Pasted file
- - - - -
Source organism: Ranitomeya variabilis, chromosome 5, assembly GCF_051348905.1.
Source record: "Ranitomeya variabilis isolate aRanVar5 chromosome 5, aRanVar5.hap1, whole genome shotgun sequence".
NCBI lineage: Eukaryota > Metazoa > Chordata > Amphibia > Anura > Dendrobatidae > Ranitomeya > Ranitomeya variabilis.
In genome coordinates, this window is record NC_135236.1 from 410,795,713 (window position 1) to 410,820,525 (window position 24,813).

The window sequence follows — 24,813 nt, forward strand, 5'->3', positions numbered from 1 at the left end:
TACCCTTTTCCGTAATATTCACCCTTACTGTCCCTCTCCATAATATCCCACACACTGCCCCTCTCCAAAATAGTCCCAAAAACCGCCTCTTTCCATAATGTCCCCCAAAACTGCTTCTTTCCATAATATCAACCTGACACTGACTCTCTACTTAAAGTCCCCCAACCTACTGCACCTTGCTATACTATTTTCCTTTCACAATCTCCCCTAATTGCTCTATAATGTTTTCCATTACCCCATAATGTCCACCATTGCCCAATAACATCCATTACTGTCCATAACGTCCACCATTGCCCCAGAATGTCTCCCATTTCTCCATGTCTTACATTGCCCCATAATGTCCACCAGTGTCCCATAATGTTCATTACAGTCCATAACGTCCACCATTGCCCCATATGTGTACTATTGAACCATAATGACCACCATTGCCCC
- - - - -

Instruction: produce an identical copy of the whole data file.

Source organism: Ranitomeya variabilis, chromosome 5, assembly GCF_051348905.1.
Source record: "Ranitomeya variabilis isolate aRanVar5 chromosome 5, aRanVar5.hap1, whole genome shotgun sequence".
NCBI lineage: Eukaryota > Metazoa > Chordata > Amphibia > Anura > Dendrobatidae > Ranitomeya > Ranitomeya variabilis.
In genome coordinates, this window is record NC_135236.1 from 410,795,713 (window position 1) to 410,820,525 (window position 24,813).

The window sequence follows — 24,813 nt, forward strand, 5'->3', positions numbered from 1 at the left end:
TACCCTTTTCCGTAATATTCACCCTTACTGTCCCTCTCCATAATATCCCACACACTGCCCCTCTCCAAAATAGTCCCAAAAACCGCCTCTTTCCATAATGTCCCCCAAAACTGCTTCTTTCCATAATATCAACCTGACACTGACTCTCTACTTAAAGTCCCCCAACCTACTGCACCTTGCTATACTATTTTCCTTTCACAATCTCCCCTAATTGCTCTATAATGTTTTCCATTACCCCATAATGTCCACCATTGCCCAATAACATCCATTACTGTCCATAACGTCCACCATTGCCCCAGAATGTCTCCCATTTCTCCATGTCTTACATTGCCCCATAATGTCCACCAGTGTCCCATAATGTTCATTACAGTCCATAACGTCCACCATTGCCCCATATGTGTACTATTGAACCATAATGACCACCATTGCCCC